What has taken more beating than your feet over a long life of work and activity? They get stuffed into poor-fitting shoes, have things dropped on them, risk damage from going barefoot, or are totally ignored, and they still take you where you need to go and enable you to have fun playing sports or hiking in the hills. Now that you are getting older, some of that use—or abuse—may cause trouble. Aging feet need special care to stay healthy.
Common Foot Problems as You Age
Some things happen in your body as you get older. Your immune system may not be as strong, the muscles may begin to deteriorate, you lose elasticity in your skin, and your bone structure begins to show the stress of time. These can result in several foot issues.
With a weaker immune system, you are more prone to infections. Nail fungus can get invade and turn your toenails thick, yellow, or crumbly. It can also linger between your toes and start a case of athlete’s foot. It is harder to fight bacteria and infection sets in a small cut or wound. You may even be more susceptible to viral infections that cause warts to develop.
Weaker muscles make you less able to move and maintain your balance, leading to falls or other injuries like sprains or tendon damage. Loss of moisture and elasticity in your skin can cause calluses that harden and split, causing pain and opening your foot to infection.
Years of wearing poor-fitting shoes can contribute to the worsening of bunions and other toe deformities, and inadequate support can exacerbate structural problems like low or high arches and result in foot pain. Corns can develop at points of friction, or spurs from pressure and stress on certain spots on your bones.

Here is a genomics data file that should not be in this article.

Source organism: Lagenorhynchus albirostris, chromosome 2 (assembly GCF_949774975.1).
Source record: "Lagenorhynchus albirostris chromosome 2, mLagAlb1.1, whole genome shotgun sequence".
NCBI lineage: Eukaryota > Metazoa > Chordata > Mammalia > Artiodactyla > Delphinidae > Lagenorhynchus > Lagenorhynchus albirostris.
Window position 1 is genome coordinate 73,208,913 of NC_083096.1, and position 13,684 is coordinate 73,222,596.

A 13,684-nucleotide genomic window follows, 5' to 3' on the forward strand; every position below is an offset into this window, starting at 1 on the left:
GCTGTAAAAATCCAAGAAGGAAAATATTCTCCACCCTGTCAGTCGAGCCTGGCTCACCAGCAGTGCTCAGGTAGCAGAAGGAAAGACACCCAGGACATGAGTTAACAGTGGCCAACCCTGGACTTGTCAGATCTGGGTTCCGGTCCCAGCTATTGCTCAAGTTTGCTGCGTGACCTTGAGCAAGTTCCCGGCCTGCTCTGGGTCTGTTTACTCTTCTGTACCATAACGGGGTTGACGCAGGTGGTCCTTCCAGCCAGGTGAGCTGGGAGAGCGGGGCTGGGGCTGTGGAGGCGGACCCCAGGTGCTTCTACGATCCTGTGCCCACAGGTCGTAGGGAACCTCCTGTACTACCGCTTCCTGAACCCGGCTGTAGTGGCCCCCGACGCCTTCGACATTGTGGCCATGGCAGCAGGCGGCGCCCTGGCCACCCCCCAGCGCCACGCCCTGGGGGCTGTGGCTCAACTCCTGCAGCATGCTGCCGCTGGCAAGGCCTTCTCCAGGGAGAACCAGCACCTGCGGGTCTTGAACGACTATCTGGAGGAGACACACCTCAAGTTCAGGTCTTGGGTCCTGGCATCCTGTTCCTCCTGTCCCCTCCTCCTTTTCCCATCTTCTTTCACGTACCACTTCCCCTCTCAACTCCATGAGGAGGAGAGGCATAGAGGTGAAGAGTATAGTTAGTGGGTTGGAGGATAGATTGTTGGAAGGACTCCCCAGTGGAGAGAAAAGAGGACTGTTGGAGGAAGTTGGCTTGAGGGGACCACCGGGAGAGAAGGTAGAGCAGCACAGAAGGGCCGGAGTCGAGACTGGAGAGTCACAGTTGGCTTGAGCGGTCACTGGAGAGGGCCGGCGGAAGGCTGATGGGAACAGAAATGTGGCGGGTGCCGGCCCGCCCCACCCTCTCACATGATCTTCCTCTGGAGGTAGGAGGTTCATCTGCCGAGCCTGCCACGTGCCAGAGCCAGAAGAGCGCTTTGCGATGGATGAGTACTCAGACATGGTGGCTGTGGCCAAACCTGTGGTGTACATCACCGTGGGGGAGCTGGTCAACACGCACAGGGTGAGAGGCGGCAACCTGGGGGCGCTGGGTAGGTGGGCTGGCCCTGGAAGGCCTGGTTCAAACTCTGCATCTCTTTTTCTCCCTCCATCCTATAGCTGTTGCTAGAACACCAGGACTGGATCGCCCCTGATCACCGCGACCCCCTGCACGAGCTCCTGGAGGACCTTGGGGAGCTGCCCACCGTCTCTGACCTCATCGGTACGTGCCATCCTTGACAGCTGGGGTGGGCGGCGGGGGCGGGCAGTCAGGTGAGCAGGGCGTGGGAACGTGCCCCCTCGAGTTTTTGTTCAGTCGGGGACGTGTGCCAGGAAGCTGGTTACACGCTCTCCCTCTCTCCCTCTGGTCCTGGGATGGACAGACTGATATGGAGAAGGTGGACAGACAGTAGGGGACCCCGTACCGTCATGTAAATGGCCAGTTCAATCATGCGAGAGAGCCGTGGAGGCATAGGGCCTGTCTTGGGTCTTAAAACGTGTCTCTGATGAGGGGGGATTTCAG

How to Care for Older Feet
There are several steps you can take to combat these foot issues—either in yourself or a loved one:
- Start with cleanliness. Every day the feet should be washed with mild soap and warm water and carefully dried all over. This helps get rid of viruses, bacteria and fungus.
- Moisturize dry skin. After washing, you can use a pumice stone to gently remove callus buildup. Then apply a good moisturizer to dry places on your feet and ankles to make and keep the skin more supple. Do not do this between the toes, though.
- Keep toenails trimmed. Cut them straight across and not too short to lessen the risk of ingrown nails.
- Keep feet dry. Wear moisture wicking socks and shoes that breathe, so the skin does not stay damp from sweat. Warm moist areas are prime ground for fungus and bacteria. Change socks when they get damp to keep feet dry and warm.
- Make sure shoes fit well. Avoid styles that pinch the toes or cause friction. Check for the right type of arch support, and solid soles that provide the correct tread to maintain good footing (that may vary from carpet to hard surfaces)
- Get a foot stool or recliner. Elevating your legs while sitting can help maintain better circulation, which often decreases as you age.
- Eat well and exercise safely. Nutrition and exercise come with many health benefits for your feet as well as your whole body.
Superior Foot Care in Medford, Oregon
When foot trouble strikes, or to check the health of your feet and be proactive about keeping them healthy as you age, schedule an appointment with Dr. Evan Merrill at Southern Oregon Foot & Ankle, L.L.C. You can reach our office in Medford by calling (541) 776-3338 or contact us by filling out our online form. We’ll help your feet age as gracefully as the rest of you!